Art and technology are two personifications of human creativity, two that are also closely related, despite the differences, they appear in each other. What art does on a few occasions has been achieved thanks to a specific technical development, a technology whose existence allows the artist to do or stop doing certain work. 

It does condition it, but possibly it also encourages you to transcend those limitations. Similarly, there are few cases in which technology developers are inspired by art to generate new artefacts that facilitate or improve our daily lives.

In this sense, the relationship between one could be found in virtually any time. 

But it is actually in recent era when technology has a presence that is so persistent, so inescapable, that art has been responsible for incorporating it to its processes, both as a resource, as part of the examination of contemporary reality, when many of our practices and interactions pass almost necessarily through a technological device.

Digital projections, the development of high-fidelity sound, video mapping, virtual reality media, the use of apps that complement an exhibition or a work, the transformation of cinema thanks to technologies such as 3D, the influence of social networks and their particular form of communication In literature and poetry, they are some examples of how technology has been leaking into artistic work, taking the place of the oil paintings of yesteryear and in many cases generating new ways of apprehending fragments of reality from the aesthetic perspective.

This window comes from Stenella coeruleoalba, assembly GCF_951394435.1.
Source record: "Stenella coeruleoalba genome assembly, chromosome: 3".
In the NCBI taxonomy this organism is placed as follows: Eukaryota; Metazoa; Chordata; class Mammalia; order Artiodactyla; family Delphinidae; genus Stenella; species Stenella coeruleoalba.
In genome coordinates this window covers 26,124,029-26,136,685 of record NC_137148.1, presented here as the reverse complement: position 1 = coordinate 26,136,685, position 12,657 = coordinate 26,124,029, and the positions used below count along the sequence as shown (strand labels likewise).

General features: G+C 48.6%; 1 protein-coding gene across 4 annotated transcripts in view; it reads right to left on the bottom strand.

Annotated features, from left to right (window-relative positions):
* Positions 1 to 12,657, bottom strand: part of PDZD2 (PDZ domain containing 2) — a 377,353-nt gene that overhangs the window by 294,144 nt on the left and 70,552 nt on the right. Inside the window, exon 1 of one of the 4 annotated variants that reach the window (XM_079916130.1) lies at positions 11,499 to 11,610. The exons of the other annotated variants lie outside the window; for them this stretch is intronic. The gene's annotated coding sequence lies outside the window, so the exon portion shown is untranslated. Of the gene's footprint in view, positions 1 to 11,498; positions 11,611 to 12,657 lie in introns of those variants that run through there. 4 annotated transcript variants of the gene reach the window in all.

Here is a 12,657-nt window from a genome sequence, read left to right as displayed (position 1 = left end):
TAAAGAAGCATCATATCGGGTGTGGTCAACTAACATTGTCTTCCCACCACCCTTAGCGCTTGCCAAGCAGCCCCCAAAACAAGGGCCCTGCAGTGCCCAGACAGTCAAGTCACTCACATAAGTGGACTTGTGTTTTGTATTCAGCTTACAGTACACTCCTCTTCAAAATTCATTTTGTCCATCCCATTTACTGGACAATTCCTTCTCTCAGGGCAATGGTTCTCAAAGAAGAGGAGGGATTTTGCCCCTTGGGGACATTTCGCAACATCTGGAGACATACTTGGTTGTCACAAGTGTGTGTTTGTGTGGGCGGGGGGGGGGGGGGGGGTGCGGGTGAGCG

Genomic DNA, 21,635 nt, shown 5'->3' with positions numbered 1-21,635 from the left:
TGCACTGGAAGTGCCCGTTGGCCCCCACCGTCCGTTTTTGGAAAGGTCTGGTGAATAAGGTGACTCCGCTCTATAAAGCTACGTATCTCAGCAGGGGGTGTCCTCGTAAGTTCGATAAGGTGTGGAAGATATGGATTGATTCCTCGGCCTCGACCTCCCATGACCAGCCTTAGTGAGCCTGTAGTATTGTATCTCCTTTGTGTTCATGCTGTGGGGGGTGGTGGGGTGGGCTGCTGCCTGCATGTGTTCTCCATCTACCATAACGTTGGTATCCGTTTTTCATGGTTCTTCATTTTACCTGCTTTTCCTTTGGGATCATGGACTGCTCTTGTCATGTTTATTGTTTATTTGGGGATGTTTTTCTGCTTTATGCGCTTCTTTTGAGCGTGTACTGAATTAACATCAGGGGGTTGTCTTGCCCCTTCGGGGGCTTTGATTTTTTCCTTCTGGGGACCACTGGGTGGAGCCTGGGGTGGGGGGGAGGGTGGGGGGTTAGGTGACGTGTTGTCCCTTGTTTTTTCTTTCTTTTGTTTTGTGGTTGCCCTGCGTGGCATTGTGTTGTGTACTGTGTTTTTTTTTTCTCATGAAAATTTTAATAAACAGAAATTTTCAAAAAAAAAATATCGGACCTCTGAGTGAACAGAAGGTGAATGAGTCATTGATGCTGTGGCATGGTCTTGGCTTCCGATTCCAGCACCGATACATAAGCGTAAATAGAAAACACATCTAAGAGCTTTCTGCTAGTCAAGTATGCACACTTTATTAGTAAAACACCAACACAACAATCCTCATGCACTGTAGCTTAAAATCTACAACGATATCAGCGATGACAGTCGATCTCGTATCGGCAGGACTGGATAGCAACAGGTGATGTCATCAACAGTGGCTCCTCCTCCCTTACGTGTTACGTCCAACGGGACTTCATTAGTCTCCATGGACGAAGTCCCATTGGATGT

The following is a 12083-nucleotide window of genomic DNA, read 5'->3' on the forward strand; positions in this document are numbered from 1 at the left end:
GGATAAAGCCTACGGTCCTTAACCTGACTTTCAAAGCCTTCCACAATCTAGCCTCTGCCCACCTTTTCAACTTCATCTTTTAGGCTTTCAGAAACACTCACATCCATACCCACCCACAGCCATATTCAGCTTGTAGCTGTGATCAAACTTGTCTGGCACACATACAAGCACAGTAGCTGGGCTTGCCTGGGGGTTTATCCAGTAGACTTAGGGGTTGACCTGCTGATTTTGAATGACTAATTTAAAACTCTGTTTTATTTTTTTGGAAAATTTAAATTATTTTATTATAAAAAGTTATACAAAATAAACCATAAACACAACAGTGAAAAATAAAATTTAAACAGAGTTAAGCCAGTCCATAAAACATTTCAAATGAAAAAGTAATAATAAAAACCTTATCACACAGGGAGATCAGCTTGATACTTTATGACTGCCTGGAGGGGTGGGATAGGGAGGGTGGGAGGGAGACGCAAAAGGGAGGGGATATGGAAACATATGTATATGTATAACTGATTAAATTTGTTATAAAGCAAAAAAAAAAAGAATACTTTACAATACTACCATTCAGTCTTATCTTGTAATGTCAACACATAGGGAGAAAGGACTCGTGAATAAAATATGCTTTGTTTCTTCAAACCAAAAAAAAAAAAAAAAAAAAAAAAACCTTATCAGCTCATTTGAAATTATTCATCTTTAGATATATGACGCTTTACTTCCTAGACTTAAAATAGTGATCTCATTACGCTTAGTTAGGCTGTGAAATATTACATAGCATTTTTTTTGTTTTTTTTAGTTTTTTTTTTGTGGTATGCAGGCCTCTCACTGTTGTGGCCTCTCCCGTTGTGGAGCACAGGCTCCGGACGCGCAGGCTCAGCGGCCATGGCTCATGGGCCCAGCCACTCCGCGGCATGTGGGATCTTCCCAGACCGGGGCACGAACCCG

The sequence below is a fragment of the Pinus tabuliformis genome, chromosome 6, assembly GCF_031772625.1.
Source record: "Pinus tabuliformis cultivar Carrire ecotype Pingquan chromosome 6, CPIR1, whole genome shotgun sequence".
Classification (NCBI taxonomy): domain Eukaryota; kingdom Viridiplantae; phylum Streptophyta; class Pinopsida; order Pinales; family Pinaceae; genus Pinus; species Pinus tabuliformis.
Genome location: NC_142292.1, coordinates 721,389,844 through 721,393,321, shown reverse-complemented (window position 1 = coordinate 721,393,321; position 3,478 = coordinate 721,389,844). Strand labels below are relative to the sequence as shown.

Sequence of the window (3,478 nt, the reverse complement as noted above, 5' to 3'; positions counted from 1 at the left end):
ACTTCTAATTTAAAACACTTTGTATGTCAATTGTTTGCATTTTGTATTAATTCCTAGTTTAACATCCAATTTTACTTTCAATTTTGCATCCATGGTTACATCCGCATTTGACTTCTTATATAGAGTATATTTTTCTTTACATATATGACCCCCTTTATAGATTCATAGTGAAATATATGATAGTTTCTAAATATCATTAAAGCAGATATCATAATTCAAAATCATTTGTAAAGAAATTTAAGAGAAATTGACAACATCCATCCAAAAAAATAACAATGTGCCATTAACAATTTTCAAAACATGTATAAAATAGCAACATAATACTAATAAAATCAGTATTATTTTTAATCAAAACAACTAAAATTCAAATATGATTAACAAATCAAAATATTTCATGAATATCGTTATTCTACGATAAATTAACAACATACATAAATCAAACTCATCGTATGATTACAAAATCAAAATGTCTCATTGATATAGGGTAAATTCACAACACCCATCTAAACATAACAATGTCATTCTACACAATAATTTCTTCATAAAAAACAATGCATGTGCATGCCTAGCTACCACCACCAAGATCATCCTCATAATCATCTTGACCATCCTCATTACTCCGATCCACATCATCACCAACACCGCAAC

If we take into account the example of art powered by technology, then we resort to the segment of virtual reality — XR artist like Carrie Able leads by example. As a fine artist, Carrie has incorporated the element of VR into more than just her artworks. She has developed oil on linen paintings using augmented reality and virtual reality sculptures, which will be on view at Pulse Art Basel Miami Beach this upcoming week. Carrie also is a recognized musician and guitarist who brought contemporary AR and VR elements into her work.

One of the first demonstrations of which is available on YouTube, and is an immerse 360-degree VR powered music video.

Interestingly, this last characteristic of our time is somehow reciprocal, because it has also resulted in a sort of popularization of a certain artistic attitude towards life. The fact, for example, that a portable telephone is equipped with a good quality camera, makes it possible that at least potentially anyone can take a good photograph, perhaps also, why not, an artistic photograph. 

Modern technology, through all kinds of gadgets, but especially through smartphones that have achieved enormous penetration, has empowered the citizens of the world with the ability to exercise and share an artistic streak and capture the most significant moments of its existence in a fluid way.

Check out below for Carrie Able's AR & VR Music Video & Live Performance:

Author's Bio: 

Brooke Whistance perspicacious columnist, writer, and blogger, always engrossed to help youth and women to reach their goals. Her focus has been on writing, producing and editing stories on lifestyle, tech, business, interesting personalities, entrepreneurs, culture, the environment, and social issues. You can always find her @IamBrooke94.